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Four decades ago, a rare earth processing plant on France’s Atlantic coast was one of the largest in the world, producing materials essential for color televisions, arc lights, and camera lenses. Today, its owner Solvay is striving to rejuvenate the La Rochelle plant after years of reduced output, aligning with Europe’s efforts to enhance mineral production vital for the green energy transition.

The factory’s 76-year history highlights the challenges faced by Europe and the United States as they attempt to reverse the significant shift of rare earth processing to China that began around 25 years ago. China emerged as a dominant force in rare earths, a group of 17 minerals, by offering lower prices than the West, bolstered by government support and often disregarding environmental concerns that accompany the sector’s toxic waste production. Recently, China has intensified sustainability efforts and closed polluting operations.

In the 1980s and 1990s, the La Rochelle plant’s output set the global benchmark for rare earth prices. Today, it produces 4,000 metric tons annually of separated rare earth oxides, a small portion compared to China’s 298,000 tons last year. Solvay’s current focus is on processed rare earths for auto catalysts and electronics, not the permanent magnets essential for electric vehicles (EVs) and wind energy. However, Solvay plans to start producing these by next year.

“We at Solvay want to put rare earths for permanent magnets back on the map in Europe,” said An Nuyttens, president of Solvay’s division that produces rare earth products. “It’s not an easy one; it’s going to be step by step, as the chain from mining up to magnets production needs to be built.”

The 160-year-old chemicals group aims to eventually supply 20% to 30% of Europe’s separated rare earths demand for magnet production, but Nuyttens noted this target might not be achievable until after 2030, with no specific date given.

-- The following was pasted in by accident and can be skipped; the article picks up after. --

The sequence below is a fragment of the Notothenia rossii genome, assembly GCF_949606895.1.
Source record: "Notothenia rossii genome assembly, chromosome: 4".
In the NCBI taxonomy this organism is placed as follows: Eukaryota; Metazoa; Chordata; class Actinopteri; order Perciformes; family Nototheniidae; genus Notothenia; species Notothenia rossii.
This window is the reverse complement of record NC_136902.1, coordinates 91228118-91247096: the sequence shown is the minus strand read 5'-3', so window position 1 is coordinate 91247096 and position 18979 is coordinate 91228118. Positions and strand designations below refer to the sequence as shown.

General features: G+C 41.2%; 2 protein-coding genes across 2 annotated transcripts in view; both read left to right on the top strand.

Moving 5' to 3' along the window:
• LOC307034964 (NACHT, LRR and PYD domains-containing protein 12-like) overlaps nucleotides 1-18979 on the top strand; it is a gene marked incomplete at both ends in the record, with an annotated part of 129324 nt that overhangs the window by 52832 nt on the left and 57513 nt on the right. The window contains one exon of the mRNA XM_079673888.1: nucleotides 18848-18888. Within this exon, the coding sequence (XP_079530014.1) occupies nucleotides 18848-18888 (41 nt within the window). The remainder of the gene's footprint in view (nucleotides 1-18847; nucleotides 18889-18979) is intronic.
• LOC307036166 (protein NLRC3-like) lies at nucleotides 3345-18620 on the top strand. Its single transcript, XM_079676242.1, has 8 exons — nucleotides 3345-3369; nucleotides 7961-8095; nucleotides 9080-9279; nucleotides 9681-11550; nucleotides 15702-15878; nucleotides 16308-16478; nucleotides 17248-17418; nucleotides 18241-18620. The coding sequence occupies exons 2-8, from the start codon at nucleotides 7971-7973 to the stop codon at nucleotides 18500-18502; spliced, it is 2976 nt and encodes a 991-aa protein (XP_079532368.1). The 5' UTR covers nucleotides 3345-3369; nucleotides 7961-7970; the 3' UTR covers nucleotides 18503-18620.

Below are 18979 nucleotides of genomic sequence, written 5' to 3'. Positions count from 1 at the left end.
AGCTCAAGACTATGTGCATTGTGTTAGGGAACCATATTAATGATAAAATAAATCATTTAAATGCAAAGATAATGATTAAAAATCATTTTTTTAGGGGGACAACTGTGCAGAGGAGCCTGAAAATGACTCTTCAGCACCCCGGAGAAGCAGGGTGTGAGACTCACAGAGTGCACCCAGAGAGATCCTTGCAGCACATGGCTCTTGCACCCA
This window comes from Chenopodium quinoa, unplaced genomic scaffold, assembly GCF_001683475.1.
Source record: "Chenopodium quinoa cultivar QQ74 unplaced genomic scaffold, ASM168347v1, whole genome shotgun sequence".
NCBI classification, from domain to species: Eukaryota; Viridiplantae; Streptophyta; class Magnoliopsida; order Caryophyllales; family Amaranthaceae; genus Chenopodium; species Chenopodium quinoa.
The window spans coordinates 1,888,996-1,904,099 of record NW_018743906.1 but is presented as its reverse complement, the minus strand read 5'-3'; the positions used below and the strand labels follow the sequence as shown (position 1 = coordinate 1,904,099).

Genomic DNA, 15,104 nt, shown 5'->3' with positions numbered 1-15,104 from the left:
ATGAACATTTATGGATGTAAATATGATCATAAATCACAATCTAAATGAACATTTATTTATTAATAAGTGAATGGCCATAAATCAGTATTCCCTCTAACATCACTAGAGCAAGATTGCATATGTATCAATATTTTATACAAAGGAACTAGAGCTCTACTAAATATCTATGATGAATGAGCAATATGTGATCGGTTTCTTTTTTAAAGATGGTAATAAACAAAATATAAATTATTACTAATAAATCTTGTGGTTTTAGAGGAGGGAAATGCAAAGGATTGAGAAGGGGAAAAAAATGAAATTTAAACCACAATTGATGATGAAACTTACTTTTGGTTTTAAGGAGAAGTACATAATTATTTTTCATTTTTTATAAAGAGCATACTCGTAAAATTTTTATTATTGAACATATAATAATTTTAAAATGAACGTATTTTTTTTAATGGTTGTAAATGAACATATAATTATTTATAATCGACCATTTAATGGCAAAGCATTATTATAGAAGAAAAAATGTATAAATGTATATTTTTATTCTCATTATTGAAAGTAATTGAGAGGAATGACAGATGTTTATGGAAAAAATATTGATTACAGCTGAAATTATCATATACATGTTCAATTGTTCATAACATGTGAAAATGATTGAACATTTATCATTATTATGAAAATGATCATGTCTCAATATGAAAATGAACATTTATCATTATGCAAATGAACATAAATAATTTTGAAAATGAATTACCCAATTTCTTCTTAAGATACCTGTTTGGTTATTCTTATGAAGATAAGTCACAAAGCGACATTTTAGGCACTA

Under a new EU law effective since May, the bloc has set ambitious 2030 targets for domestic production of critical minerals necessary for the green transition: 10% of annual needs mined, 25% recycled, and 40% processed domestically by the decade’s end. Rare earths, crucial for permanent magnets that power motors in EVs and wind energy, are among the most important critical minerals. EU demand is predicted to increase sixfold by 2030 and sevenfold by 2050.

However, according to production forecasts and interviews with over a dozen industry executives, consultants, EU-funded officials, industry groups, and investors, the EU will struggle to meet most of its rare earth goals. Missing targets in the Critical Raw Material Act (CRMA) could hinder the bloc’s zero-carbon ambitions and increase dependence on China amid heightened geopolitical tensions with the West. China currently accounts for 98% of EU rare earth permanent magnet imports.

EU Commission spokesperson Johanna Bernsel stated that while they couldn’t confirm the Reuters findings, the bloc would do its best to support projects that help meet CRMA goals. “Projects in Europe will benefit from a streamlined permitting process, as well as coordinated support for accessing de-risking financing tools and matchmaking with downstream users,” Bernsel said.

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